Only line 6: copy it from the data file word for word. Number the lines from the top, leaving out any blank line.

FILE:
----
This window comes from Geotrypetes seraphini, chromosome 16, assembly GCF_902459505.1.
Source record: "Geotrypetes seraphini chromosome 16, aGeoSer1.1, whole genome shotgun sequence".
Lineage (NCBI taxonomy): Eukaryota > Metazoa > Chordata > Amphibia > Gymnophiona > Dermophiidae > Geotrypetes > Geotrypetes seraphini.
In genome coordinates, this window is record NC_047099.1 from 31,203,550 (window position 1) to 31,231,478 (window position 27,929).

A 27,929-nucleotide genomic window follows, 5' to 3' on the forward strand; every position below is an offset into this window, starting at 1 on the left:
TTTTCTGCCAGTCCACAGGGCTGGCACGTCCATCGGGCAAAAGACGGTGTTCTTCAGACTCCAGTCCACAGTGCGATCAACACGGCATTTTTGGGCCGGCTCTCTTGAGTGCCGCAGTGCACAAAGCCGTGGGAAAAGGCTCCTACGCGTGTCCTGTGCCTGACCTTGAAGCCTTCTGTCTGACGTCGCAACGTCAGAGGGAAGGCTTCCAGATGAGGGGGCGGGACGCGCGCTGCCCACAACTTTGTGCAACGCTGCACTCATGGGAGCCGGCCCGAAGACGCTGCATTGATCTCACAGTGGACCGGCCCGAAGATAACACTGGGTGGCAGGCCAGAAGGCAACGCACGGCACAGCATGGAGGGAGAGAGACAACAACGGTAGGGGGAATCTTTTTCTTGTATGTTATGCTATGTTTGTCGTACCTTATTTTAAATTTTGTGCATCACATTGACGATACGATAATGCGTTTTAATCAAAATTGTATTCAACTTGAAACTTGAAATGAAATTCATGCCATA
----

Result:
TTTTCTGCCAGTCCACAGGGCTGGCACGTCCATCGGGCAAAAGACGGTGTTCTTCAGACTCCAGTCCACAGTGCGATCAACACGGCATTTTTGGGCCGGCTCTCTTGAGTGCCGCAGTGCACAAAGCCGTGGGAAAAGGCTCCTACGCGTGTCCTGTGCCTGACCTTGAAGCCTTCTGTCTGACGTCGCAACGTCAGAGGGAAGGCTTCCAGATGAGGGGGCGGGACGCGCGCTGCCCACAACTTTGTGCAACGCTGCACTCATGGGAGCCGGCCCGAAGACGCTGCATTGATCTCACAGTGGACCGGCCCGAAGATAACACTGGGTGGCAGGCCAGAAGGCAACGCACGGCACAGCATGGAGGGAGAGAGACAACAACGGTAGGGGGAATCTTTTTCTTGTATGTTATGCTATGTTTGTCGTACCTTATTTTAAATTTTGTGCATCACATTGACGATACGATAATGCGTTTTAATCAAAATTGTATTCAACTTGAAACTTGAAATGAAATTCATGCCATA